Coffee that is grown on volcanic soil like those in Hawaii and Indonesia are also more acidic. The manner of picking the beans and the treatment of these before roasting also affect the acidity of coffee. Coffee cherries tend to lose some acid as they mature so a cherry that is picked before full maturity will be more acidic than those picked when they are at their most ripe and red stage.

The treatment of coffee beans after they are picked also affects the acidity level. The dry method in which the beans are dried in the sun yields a less acidic coffee compared to the wet method wherein the beans are fermented before drying.

There are also other special treatments that are specifically designed to strip the coffee of its acids such as high-pressure steaming and slow or interrupted roasting.

As coffee beans are roasted, they lose some of their acidity. Therefore, the darker the roast, the less acidic the coffee is. However, the trade off here is that it gains a more bitter taste as the beans are toasted and burnt.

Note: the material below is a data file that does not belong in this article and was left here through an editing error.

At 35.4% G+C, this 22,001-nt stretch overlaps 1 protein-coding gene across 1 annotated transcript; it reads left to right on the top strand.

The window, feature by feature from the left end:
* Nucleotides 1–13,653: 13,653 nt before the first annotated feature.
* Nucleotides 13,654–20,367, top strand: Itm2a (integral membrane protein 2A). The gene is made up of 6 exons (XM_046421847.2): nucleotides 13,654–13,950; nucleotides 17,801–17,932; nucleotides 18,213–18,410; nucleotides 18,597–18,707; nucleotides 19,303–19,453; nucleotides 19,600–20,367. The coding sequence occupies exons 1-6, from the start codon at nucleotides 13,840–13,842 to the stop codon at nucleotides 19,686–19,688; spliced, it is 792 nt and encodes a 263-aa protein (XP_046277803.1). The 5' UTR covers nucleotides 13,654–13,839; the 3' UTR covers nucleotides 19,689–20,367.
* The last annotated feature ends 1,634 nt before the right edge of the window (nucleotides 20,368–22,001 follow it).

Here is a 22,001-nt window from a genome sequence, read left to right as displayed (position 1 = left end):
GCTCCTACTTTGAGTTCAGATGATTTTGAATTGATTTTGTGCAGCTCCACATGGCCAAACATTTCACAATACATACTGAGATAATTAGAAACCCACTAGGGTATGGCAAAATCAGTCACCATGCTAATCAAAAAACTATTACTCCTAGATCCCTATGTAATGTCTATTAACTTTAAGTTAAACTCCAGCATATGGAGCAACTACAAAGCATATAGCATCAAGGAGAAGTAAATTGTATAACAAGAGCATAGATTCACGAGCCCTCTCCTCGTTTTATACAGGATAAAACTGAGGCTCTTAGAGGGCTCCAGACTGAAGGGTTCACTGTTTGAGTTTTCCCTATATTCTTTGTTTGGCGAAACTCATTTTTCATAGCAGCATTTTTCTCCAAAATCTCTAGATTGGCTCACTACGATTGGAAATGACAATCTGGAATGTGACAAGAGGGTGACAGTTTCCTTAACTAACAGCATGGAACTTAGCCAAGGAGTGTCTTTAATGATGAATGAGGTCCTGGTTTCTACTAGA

There are certain brewing methods that could lower the acidity level of coffee. The most popular method is the cold brew wherein the coffee is soaked in cold water to remove some of its acid content.

The typical acidity of a normal-roast coffee can fall within the range of 4.5 to 4.9 pH level.

For many coffee lovers and those who consider themselves as coffee connoisseurs, the acidity of coffee is probably the most important aspect, comparable to the bouquet of wine, that allows them to distinguish the quality of the coffee and to discern the various notes in flavor that reveal the true characteristics of the coffee.

Choosing a low-acid coffee

As mentioned, the typical normal-roast coffee has a pH level of 4.5 to 4.9. But at these levels, some people can be sensitive to the acids so that they experience acid reflux, heartburns and stomach upsets after drinking coffee.